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New research strengthens case for charter

New research strengthens case for charter and more kiwi television on air

Research released by New Zealand on Air today confirms New Zealanders’ overwhelming support for moves to put more local content on air, says Broadcasting Minister Steve Maharey.

According to the Attitudes to NZ On Air Funded TV Programming survey 77 percent of New Zealanders want to see New Zealand programming on television and radio – and 62 percent want to see the amount of New Zealand made television programmes increase.

The survey findings come as Parliament is due to complete debate on the Television New Zealand Bill – which establishes a charter to guide its programming decisions and includes a commitment to boost the broadcasting of local content – and television broadcasters and producers are meeting at the request of Steve Maharey to discuss the adoption of a voluntary television local content quota.

Steve Maharey said he was heartened by the results which confirm New Zealanders very strong support for a greater level a local content on free-to-air television.

“Critics of Television New Zealand’s charter claim that it will lead to worthy-but-dull programming, cut viewer audiences and lead to a drop off in advertising revenue. This research blows the pessimists out of the water.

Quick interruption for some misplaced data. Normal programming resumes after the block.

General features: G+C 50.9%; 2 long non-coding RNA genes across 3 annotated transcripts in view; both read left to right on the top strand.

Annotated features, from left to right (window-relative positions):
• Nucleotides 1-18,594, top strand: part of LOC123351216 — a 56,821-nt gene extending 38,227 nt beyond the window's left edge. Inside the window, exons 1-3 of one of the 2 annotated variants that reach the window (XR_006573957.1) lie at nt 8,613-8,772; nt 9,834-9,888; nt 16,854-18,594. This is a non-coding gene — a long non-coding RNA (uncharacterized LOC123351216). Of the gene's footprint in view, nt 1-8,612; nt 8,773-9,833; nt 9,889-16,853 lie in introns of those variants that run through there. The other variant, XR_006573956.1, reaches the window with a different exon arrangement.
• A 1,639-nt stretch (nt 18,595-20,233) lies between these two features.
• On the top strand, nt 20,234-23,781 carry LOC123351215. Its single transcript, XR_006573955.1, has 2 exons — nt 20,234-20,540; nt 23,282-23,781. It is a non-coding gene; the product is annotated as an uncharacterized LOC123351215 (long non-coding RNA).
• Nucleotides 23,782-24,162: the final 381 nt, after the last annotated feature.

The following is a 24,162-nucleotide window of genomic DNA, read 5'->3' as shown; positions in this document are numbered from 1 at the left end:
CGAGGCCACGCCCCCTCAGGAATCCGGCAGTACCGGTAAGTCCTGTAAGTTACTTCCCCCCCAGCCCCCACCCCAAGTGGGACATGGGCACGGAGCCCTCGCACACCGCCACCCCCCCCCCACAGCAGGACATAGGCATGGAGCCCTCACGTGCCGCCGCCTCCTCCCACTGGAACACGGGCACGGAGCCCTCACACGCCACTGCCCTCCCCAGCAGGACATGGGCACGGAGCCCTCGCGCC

“The survey confirms that government moves to get more New Zealand made programming on air is well supported by television audiences and they want more of it.

“The research will also be useful to both sides of the industry (programmers and producers) as the government discusses with them options for a voluntary television local content quota. I hope that we can reach agreement before Christmas to develop a formal proposal for an industry-led voluntary quota.

“It is clear from the research that New Zealanders want and expect to see more of themselves on television. The charter and a local content quota are important tools to realise this ambition,” Steve Maharey said.

The Attitudes to NZ On Air Funded TV Programming survey is a follow-up to focus group research commissioned in 2000. Twelve focus groups, representing a range of New Zealanders, were interviewed in seven towns and cities across the country.

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